Another useful task we could add at this stage is grunt-contrib-clean. The reason I’m introducing it at this point is because what I actually want to do is delete the images/ folder before I optimise images-src/. If you don’t do this your images/ folder could become full of files you’re no longer using - grunt-contrib-imagemin doesn’t remove files from the destination directory if/when you remove them from the source directory.

Let’s go through the usual process. First install the module:

 

Now add the task loader to your Gruntfile:

 

Then add the following config:

 

This basically creates a subtask of clean called images that simply removes the images/ directory. You need to be a little careful with the clean task because you could accidentally delete files/folders you don’t mean to - it won’t give you any warning, it’ll just do it, so maybe do a test first?

Add the task to our default set:

 

And finally to our watch tasks:

 

Go ahead and run grunt or grunt watch again whilst keeping an eye on the images/ directory. It might happen very quickly, but you should see it disappear and then reappear again when the tasks are run. If you don’t see anything happen (it’s probably too fast for your computer to register anything has changed) check your terminal output and you should see a line saying the clean:images task ran OK.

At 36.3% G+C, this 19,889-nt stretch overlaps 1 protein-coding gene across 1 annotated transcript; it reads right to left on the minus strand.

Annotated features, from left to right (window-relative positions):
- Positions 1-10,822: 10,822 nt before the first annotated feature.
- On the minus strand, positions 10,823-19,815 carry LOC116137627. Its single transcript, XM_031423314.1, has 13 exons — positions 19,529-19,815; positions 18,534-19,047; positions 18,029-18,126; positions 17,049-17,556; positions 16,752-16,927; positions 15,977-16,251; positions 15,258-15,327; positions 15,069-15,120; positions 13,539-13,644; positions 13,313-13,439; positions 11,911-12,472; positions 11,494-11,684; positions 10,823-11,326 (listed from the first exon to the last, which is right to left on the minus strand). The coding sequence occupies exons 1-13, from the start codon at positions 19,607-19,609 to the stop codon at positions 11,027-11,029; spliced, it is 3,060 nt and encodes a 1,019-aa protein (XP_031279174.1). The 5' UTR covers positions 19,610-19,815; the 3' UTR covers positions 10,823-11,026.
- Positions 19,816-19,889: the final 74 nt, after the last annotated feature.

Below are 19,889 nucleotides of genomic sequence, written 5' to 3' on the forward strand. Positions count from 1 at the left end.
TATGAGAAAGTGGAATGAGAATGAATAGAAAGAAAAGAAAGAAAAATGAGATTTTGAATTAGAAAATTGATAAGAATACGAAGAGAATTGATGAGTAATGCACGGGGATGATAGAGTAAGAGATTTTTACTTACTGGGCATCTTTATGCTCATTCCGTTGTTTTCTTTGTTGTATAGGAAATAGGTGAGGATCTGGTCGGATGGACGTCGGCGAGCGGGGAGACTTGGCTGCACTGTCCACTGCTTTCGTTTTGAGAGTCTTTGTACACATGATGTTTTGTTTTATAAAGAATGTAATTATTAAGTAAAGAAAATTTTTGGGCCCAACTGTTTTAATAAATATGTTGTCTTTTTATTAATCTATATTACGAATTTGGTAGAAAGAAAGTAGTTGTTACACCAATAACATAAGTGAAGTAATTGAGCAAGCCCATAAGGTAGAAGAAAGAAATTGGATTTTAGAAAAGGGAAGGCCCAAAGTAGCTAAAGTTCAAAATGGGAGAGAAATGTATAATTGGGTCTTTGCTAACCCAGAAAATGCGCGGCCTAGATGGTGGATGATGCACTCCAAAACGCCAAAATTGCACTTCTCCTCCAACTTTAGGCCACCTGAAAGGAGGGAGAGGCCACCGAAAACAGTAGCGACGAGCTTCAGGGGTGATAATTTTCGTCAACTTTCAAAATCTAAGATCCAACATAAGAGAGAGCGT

A bit more Git

And again, you can ignore the next Git bit if you want and move on to Add a Javascript validation task

Now we’ve added our theme directory and some Grunt tasks let’s commit them to Git.

If you run git status on the command line you’ll probably see something like this:

 

There are actually a few things here we don’t want to commit to Git. We don’t want to track changes to .sass-cache/ and there’s no need to track node_modules/ either - the beauty of Node and npm is that everything we need to know is in package.json. If we want to set this project up on another computer we have only to clone the repo, run npm install and all the modules we’ve specified will be installed automagically!

So, open your .gitignore file and add the following rules:

 

Run git status again and you see the above directories have disappeared and that the .gitignore file is now showing as modified. Add the changes:

 

You’ll notice I’ve specified each item in the git add command. If you know a bit about Git you’ll know that you can simply say git add . (the dot means ‘everything’) and all modified or new files will be added to the commit. However, this is kind of considered bad practice as you can’t be sure that you’re not going to add something you didn’t want to. Either way, it’s up to you how you do it (I’m lazy sometimes too).

Now you can commit your changes with a message and push them to the remote repo:

 

TIP: In reality you would probably want to do your commits on a much more granular level, after you’ve added each Grunt task for example. That way if you mess things up you can just roll-back to the last task/commit. You should probably also follow a branching model such as gitflow, rather than working directly on the master branch.

Add a Javascript validation task (grunt-contrib-jshint)

I’d be surprised if in this day and age your site didn’t have some kind of Javascript functionality, so let’s add a linting (validation) task to check your code for you.

First, install the grunt-contrib-jshint module:

 

Then in your Gruntfile make sure the task is loaded:

 

Add the following task config (TIP: We might as well lint our Gruntfile too):